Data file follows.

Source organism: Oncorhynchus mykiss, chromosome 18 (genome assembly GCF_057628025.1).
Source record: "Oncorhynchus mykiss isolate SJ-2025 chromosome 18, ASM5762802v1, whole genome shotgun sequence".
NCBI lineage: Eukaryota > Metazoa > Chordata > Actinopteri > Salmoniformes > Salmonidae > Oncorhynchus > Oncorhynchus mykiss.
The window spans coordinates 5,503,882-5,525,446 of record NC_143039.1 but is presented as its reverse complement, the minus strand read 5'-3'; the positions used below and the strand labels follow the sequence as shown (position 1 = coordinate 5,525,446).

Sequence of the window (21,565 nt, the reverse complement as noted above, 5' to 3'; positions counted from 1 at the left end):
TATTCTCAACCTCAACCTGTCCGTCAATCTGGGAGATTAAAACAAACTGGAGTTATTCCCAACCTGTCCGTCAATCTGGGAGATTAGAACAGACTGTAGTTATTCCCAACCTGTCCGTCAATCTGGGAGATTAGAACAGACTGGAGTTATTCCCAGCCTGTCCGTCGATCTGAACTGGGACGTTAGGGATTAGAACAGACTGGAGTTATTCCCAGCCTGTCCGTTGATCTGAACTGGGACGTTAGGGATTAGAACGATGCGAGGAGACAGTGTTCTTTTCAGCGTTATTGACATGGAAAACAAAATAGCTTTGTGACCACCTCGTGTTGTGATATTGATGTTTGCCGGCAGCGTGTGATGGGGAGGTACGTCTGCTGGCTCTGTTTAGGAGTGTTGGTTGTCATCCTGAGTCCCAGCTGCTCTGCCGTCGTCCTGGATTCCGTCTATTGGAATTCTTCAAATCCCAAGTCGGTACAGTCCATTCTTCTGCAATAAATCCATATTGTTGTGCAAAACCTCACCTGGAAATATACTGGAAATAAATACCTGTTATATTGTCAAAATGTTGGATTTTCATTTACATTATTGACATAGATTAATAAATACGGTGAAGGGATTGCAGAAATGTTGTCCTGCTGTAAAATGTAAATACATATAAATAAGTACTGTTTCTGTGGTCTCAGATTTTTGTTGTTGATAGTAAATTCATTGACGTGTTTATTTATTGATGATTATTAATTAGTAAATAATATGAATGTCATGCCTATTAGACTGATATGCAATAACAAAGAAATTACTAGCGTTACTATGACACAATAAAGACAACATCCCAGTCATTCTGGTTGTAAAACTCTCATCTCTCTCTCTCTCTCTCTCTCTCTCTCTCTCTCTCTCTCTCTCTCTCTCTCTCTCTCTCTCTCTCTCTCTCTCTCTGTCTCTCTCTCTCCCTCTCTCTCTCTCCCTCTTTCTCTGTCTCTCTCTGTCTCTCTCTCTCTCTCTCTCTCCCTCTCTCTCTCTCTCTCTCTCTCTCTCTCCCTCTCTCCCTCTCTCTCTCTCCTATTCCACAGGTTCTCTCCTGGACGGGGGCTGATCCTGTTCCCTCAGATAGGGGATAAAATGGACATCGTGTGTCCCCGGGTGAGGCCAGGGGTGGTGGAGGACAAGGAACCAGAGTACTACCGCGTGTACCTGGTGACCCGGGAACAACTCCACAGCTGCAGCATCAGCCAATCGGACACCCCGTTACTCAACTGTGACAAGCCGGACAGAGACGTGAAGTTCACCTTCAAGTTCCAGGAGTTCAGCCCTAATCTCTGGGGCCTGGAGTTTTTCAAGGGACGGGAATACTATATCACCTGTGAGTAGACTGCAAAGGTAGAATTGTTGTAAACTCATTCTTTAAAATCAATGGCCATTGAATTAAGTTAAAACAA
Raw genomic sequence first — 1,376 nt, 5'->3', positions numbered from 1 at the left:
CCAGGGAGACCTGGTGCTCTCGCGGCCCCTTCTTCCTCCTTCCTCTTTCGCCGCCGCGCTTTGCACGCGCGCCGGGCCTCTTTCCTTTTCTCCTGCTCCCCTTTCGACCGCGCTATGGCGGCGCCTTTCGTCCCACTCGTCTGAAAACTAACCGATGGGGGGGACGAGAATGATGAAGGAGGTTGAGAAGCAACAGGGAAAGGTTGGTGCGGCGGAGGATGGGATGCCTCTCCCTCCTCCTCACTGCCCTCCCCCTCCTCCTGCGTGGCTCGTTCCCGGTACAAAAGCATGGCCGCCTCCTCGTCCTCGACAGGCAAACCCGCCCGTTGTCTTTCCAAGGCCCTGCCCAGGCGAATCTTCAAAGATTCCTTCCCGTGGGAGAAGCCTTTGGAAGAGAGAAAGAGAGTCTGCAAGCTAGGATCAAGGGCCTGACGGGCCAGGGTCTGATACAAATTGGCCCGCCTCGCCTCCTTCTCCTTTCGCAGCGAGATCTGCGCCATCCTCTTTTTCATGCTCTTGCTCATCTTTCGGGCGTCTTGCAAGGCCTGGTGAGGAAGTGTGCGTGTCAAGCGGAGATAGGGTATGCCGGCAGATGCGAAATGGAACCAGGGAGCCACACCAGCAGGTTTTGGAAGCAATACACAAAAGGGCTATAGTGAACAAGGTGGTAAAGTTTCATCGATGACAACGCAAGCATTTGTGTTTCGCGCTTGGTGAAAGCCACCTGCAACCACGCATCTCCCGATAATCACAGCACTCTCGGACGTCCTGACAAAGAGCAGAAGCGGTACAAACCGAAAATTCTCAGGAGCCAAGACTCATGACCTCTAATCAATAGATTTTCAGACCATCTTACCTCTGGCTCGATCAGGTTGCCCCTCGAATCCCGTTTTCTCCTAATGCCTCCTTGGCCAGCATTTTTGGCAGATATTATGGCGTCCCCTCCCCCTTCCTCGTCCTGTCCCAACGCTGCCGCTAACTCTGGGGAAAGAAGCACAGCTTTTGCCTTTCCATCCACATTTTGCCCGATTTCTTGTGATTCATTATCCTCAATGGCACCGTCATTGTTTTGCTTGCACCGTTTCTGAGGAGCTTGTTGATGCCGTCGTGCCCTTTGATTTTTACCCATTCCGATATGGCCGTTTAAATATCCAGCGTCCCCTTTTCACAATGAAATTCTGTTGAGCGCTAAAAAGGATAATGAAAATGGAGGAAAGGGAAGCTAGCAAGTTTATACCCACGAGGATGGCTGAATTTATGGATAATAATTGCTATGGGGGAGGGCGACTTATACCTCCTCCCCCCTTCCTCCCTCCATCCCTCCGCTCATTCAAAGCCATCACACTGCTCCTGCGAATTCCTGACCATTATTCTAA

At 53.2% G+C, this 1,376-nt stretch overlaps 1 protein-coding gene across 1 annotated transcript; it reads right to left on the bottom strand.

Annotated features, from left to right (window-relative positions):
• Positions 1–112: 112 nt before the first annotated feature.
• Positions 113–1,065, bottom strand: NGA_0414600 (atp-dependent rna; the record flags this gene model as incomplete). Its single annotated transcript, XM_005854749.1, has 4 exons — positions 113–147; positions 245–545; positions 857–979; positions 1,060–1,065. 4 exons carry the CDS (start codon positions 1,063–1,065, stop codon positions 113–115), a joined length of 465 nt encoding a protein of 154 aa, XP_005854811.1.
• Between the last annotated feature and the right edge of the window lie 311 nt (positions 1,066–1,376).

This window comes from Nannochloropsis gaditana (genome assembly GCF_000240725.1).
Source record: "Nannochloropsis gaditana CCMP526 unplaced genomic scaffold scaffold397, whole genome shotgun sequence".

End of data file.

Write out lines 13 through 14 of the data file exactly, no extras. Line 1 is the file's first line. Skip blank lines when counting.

• Between the last annotated feature and the right edge of the window lie 311 nt (positions 1,066–1,376).

This window comes from Nannochloropsis gaditana (genome assembly GCF_000240725.1).